Entice and feed your hunger for wanderlust, don’t suffocate it. Devour images, reviews, languages, and books that depict scenery, landscapes, and adventure. Take home quenching collections that offer a glimpse into the world of vacations and getaways: beaches, mountaintops, and rolling hills. Each coast and every coast offers unique quality, unique culture, and unique history that’s pointedly different than any every other place. Whether illustrating the wild, the arctic, and other far off places, some books beautifully capture these experiences.
The allure of travel is that it’s a practice in escapism; it’s a journey, a voyage, and an awakening. It’s the geographical leap from destination to destination, executed by train, boat, automobile, bicycle, foot, airplane, or other means. Originating from the Old French word, travail, motivations for travel vary; tapping a need for discovery, exploration, cultural interests, relaxation, pleasure, and the nurturing of interpersonal relationships. No matter what gets you to search locally, regionally, domestically, or internationally, prepare yourself. Thumb through written works that will nurture that traveller’s spirit.
Read on to browse the names of ten inspiring travel books that speaks to the nomad in you.
“The Unbearable Lightness of Being,” by Milan Kundera: “A young woman in love with a man torn between his love for her and his incorrigible womanizing; one of his mistresses and her humbly faithful lover—these are the two couples whose story is told in this masterful novel. In a world in which lives are shaped by irrevocable choices and by fortuitous events, a world in which everything occurs but once, existence seems to lose its substance, its weight. Hence, we feel “the unbearable lightness of being” not only as the consequence of our pristine actions but also in the public sphere, and the two inevitably intertwine.”
“The Alchemist,” by Paulo Coelho: “
The Alchemist by Paulo Coelho continues to change the lives of itsreaders forever. With more than two million copies sold around the world, The Alchemist has established itself as a modern classic, universally admired.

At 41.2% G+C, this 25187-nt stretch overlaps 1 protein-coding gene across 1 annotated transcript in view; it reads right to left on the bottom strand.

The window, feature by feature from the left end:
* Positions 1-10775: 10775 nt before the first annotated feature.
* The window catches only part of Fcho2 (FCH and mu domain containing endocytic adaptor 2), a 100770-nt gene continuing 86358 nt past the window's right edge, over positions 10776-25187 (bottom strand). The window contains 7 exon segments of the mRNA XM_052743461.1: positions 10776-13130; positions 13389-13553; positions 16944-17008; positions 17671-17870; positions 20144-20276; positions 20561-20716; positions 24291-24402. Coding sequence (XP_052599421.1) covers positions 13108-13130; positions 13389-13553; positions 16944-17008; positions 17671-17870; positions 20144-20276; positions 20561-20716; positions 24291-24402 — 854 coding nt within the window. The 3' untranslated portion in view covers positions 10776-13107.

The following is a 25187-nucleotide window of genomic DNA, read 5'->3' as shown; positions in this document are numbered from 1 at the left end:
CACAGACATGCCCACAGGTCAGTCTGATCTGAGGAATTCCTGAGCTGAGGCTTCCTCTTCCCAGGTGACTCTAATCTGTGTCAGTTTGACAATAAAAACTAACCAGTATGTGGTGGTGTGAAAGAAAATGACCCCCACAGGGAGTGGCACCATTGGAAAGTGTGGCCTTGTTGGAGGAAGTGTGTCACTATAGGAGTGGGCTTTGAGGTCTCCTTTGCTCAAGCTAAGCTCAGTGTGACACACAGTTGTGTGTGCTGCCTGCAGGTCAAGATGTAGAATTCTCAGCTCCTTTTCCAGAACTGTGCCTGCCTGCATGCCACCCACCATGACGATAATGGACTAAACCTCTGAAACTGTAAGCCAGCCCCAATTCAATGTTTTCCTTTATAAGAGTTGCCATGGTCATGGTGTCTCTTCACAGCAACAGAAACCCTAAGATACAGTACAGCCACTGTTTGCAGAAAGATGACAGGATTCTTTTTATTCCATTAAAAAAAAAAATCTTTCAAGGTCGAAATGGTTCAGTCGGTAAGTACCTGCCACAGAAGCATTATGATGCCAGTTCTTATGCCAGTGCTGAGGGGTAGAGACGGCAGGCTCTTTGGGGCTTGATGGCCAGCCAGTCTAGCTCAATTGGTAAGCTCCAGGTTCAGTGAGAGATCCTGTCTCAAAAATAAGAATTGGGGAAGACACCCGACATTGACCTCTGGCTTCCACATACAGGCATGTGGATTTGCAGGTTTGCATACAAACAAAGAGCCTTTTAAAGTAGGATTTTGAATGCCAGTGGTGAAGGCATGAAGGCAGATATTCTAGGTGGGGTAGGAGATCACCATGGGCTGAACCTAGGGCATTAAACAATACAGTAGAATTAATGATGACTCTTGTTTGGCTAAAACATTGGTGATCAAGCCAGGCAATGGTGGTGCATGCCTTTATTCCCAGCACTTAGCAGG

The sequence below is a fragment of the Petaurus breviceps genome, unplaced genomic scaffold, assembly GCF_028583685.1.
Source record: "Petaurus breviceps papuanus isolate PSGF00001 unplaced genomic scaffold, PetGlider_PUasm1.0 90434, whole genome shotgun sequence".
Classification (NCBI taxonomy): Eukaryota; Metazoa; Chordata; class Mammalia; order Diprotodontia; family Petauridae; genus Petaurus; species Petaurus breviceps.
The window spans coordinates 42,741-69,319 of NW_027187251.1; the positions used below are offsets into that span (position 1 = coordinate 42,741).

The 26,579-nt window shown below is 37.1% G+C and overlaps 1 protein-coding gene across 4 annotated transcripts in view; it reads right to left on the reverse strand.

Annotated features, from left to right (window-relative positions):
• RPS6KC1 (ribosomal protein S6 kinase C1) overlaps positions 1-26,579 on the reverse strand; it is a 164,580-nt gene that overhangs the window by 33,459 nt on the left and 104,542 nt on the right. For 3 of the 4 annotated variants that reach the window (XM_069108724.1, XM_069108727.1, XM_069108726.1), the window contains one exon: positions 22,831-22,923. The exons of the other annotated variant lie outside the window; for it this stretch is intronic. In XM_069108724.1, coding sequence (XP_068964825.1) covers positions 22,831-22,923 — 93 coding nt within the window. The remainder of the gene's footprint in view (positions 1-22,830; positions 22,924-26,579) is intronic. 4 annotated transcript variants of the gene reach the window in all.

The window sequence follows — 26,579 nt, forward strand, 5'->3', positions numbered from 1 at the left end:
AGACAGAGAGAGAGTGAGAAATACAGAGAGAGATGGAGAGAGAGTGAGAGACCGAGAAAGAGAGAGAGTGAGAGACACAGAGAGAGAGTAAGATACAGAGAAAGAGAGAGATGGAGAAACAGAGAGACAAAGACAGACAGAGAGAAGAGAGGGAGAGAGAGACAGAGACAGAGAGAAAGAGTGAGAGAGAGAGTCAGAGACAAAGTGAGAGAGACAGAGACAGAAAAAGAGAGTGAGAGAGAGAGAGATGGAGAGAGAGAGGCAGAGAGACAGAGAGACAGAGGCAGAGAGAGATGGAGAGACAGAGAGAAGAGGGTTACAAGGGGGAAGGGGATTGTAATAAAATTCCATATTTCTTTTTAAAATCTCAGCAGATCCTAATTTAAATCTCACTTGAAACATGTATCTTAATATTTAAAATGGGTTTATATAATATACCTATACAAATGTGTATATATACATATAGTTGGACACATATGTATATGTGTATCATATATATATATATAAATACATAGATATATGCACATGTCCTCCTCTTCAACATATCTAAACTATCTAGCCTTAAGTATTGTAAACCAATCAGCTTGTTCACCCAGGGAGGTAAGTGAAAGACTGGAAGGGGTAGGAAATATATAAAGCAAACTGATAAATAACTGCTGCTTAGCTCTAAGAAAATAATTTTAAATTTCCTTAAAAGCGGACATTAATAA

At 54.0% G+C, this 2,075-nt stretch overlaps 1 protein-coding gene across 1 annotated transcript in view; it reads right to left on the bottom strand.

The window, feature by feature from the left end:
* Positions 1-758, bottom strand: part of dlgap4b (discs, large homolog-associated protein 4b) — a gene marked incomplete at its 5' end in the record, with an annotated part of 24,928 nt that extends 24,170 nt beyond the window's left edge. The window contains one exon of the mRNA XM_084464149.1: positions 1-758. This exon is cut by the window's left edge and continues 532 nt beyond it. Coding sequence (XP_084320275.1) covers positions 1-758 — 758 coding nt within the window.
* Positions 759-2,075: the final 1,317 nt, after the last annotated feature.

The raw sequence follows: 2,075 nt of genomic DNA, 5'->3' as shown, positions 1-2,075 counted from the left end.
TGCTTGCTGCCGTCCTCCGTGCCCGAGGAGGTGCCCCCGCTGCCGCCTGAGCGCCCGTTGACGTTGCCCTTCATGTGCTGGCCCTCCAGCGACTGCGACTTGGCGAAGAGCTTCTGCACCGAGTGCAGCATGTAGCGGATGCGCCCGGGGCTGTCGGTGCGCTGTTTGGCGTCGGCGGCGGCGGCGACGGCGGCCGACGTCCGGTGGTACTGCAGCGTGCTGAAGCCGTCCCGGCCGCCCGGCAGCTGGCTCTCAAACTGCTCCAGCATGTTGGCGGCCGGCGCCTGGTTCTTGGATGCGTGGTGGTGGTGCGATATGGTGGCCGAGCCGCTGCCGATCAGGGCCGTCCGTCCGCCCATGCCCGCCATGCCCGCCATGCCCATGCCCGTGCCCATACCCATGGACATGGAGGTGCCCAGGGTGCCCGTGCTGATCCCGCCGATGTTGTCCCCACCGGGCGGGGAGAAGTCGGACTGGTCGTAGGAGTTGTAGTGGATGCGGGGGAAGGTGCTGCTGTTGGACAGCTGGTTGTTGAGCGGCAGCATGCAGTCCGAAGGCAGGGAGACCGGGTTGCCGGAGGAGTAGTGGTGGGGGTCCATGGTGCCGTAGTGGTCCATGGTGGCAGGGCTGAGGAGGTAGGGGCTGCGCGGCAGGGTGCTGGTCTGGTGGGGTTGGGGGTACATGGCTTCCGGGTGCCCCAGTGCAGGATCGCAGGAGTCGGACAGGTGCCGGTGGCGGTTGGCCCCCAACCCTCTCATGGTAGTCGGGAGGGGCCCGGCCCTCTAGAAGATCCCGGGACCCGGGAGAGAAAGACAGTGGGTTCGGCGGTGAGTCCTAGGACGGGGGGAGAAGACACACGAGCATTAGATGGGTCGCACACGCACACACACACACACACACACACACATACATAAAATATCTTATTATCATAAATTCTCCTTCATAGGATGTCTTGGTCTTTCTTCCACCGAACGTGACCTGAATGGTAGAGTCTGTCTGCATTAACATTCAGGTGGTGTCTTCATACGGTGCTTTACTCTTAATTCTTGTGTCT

Paulo Coelho’s masterpiece tells the magical story of Santiago, an Andalusian shepherd boy who yearns to travel in search of a worldly treasure as extravagant as any ever found.
The story of the treasures Santiago finds along the way teaches us, as only a few stories can, about the essential wisdom of listening to our hearts, learning to read the omens strewn along life’s path, and, above all, following our dreams.”
“The Turk Who Loved Apples,” by Matt Gross: “While writing his celebrated Frugal Traveler column for the New York Times, Matt Gross began to feel hemmed in by its focus on what he thought of as “traveling on the cheap at all costs.” When his editor offered him the opportunity to do something less structured, the Getting Lost series was born, and Gross began a more immersive form of travel that allowed him to “lose his way all over the globe”—from developing-world megalopolises to venerable European capitals, from American sprawl to Asian archipelagos. And that’s what the never-before-published material in The Turk Who Loved Apples is all about: breaking free of the constraints of modern travel and letting the place itself guide you. It’s a variety of travel you’ll love to experience vicariously through Matt Gross—and maybe even be inspired to try for yourself.”
“Love With a Chance of Drowning,” by Torre DeRoche : “City girl Torre DeRoche isn’t looking for love, but a chance encounter in a San Francisco bar sparks an instant connection with a soulful Argentinean man who unexpectedly sweeps her off her feet. The problem? He’s just about to cast the dock lines and voyage around the world on his small sailboat, and Torre is terrified of deep water. However, lovesick Torre determines that to keep the man of her dreams, she must embark on the voyage of her nightmares, so she waves good-bye to dry land and braces for a life-changing journey that’s as exhilarating as it is terrifying.”
“Vagabonding,” by Rolf Potts: “There’s nothing like vagabonding: taking time off from your normal life—from six weeks to four months to two years—to discover and experience the world on your own terms. In this one-of-a-kind handbook, veteran travel writer Rolf Potts explains how anyone armed with an independent spirit can achieve the dream of extended overseas travel. Now completely revised and updated, Vagabonding is an accessible and inspiring guide to